Alternatives fuel energetic discussion
Kelly Sloan, The Business Times
Efforts continue to use more of the resources produced in Colorado to fuel transportation, whether in the form of compressed natural gas, propane or electricity.
“We have an incredible abundance of natural resources here in Colorado — natural gas, natural gas liquids, you name it. And yet we are importing
70 percent of our refined fuels from out of state. What we are doing is looking at how we can use more of the fuels we drill for here instead of importing gasoline from other states,” said State Rep. Ray Scott.
Scott, a Republican from Grand Junction, hosted some of the biggest names in energy in the state for a roundtable discussion of alternative fuels and the vehicles they power.
Participants in the event at Colorado Mesa University included Tom Hunt from the Colorado Energy Office; Paul Brown, president of Monument Oil; Grier Bailey, governmental affairs manager for the Colorado Wyoming Petroleum Marketers Association; Pam Roth, government affairs manager for WPX Energy; Greg Dighero, natural gas liquids manager for EnCana; and Larry Osgood from the Propane Marketers Association.
Tim Jackson, president of the Colorado Automobile Dealers Association, also attended, as did State Rep. Don Coram, a Republican from Montrose, and elected officials from the City of Grand Junction and Mesa County.
Scott said that the purpose of the discussion was to discuss the current and potential uses of Colorado-produced resources and how to promote increased use of those resources.
Dighero said four requirements must be met to promote increased use of alternative fuels: economic incentives, available vehicles; service and infrastructure.
“We have available vehicles on the market,” said Dighero, who brought his propane-fueled pickup to the event to demonstrate the viability of alternate fuels. “We need to work on economic incentives, possibly through rebates or tax incentives; ensure the availability of qualified mechanics; and, most importantly, build the fueling infrastructure.”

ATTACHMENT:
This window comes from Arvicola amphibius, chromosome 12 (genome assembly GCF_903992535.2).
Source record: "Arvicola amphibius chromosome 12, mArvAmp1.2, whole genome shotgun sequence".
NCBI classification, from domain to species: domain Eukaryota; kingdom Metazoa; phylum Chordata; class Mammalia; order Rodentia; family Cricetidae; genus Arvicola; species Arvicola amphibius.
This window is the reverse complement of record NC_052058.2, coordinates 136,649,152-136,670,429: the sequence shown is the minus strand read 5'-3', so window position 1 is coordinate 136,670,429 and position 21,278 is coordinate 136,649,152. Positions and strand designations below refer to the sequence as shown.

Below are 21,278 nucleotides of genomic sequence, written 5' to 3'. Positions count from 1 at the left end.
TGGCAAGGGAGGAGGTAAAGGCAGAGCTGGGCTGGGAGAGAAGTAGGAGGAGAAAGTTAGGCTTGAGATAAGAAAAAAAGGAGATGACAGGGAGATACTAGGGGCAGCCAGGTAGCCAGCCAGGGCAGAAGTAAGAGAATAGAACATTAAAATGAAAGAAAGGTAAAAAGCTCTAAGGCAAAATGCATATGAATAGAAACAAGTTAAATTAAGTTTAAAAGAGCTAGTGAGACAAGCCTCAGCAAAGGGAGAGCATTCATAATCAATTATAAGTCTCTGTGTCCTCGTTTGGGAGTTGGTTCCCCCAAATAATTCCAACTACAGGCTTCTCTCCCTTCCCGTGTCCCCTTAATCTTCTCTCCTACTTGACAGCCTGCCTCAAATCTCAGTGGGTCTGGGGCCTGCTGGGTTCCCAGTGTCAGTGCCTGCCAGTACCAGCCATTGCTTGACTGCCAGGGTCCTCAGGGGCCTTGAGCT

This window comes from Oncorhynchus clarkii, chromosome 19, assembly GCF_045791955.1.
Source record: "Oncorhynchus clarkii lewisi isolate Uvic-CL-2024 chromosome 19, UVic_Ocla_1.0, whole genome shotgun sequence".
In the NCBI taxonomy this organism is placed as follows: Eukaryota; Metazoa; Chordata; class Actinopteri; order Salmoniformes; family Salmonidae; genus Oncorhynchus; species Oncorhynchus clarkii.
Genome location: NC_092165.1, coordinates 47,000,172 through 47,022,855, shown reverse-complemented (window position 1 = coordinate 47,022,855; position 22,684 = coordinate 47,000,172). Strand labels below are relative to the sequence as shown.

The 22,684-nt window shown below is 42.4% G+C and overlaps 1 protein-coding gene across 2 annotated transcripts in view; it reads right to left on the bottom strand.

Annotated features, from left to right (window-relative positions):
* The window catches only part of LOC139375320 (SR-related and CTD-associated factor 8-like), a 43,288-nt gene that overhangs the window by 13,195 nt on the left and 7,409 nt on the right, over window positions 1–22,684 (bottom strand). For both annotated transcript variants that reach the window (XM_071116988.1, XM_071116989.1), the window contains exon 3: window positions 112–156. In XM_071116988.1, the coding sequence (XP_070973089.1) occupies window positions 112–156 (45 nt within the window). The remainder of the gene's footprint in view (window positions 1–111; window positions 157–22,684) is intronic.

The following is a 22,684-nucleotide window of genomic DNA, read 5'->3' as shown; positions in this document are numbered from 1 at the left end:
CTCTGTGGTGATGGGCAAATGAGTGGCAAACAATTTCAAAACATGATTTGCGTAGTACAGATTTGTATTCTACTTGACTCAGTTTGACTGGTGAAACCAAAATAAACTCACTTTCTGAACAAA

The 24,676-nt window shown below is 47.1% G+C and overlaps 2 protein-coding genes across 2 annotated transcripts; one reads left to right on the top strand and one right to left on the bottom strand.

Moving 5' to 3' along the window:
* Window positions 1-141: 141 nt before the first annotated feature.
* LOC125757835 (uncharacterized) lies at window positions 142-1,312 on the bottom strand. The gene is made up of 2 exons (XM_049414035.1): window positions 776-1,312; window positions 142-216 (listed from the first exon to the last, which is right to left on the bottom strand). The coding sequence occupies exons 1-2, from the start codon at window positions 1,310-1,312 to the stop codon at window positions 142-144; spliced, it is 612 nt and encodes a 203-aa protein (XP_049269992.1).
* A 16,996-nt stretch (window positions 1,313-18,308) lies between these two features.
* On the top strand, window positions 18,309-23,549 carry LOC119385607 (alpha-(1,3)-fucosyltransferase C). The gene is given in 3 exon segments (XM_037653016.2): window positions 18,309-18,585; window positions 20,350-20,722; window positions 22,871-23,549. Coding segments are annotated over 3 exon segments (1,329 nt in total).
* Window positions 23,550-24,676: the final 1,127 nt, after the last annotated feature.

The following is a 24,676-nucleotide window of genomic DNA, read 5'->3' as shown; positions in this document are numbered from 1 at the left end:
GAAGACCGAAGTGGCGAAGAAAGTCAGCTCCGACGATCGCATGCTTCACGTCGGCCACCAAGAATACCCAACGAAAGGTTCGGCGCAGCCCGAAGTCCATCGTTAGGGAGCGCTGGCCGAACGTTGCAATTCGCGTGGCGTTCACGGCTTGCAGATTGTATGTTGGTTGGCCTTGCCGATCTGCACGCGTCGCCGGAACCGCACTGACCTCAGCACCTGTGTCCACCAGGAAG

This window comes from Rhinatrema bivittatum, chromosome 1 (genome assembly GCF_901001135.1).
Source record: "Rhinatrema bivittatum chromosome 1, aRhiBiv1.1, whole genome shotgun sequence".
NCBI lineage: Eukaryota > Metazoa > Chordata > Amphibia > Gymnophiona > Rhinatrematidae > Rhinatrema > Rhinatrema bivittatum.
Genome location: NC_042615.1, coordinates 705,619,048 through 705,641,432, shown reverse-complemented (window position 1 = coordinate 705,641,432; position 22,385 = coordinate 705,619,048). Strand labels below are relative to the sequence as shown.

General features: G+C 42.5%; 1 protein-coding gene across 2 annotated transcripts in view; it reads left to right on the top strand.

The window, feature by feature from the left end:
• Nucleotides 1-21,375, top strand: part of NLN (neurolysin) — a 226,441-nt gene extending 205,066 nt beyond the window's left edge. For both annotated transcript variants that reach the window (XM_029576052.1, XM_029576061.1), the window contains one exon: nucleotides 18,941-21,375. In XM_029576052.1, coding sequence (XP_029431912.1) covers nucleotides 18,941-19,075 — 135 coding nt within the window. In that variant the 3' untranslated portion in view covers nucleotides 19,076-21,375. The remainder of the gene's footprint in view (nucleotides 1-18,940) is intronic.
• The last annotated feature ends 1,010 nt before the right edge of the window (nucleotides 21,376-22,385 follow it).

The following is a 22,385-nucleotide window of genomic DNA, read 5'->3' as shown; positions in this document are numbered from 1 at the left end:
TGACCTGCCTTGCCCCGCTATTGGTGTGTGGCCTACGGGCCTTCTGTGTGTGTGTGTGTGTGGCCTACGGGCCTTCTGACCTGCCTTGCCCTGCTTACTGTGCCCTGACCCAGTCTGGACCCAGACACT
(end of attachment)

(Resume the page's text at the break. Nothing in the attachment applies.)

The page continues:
Scott reported progress on the legislative front in the enactment of a law that encourages the use of alternate fuel sources for the state motor vehicle fleet system.
Jackson said he’s enthusiastic about the future of alternative fuels. “The U.S. auto industry that was on the equivalent of its death bed during the recent recession is making an amazing transformation, introducing a wide assortment of alternative power sources, much-improved fuel economy and vehicles with much longer longevity.”
Jackson pointed out that several of the vehicles discussed at the forum and displayed afterwards — including propane-powered trucks and compressed natural gas and electric-powered cars — came from local automotive dealers.
Mesa County Commissioner Rose Pugliese said she was impressed and encouraged by what she heard and saw. “It’s great that we are starting a conversation on alternative fuels and seeing what we can develop here.”
Pugliese said Colorado Mesa University is well-positioned to research the technology.
By coincidence, a CNG-powered car assembled by students in a Western Colorado Community College program was displayed as part of a separate event on the CMU campus. The community college is part of CMU.
John Loibl, an instructor at Western Colorado Community College, displayed the CNG conversion kit students installed in the 16-year old car and talked about the ease of that installation. “I would seriously think about opening a shop and putting these in myself,” Loibl said. “If we can take a car this old and make it run efficiently on CNG, just think about how well a new vehicle would run on it.”
Scott said there could be local economic benefits from increased use of alternative fuels. “This is about job creation, economic benefits and clean air, all in one package.”
Pugliese agreed. “We need jobs, and we can’t wait for someone else to create them for us. We need to start looking for solutions here at home.”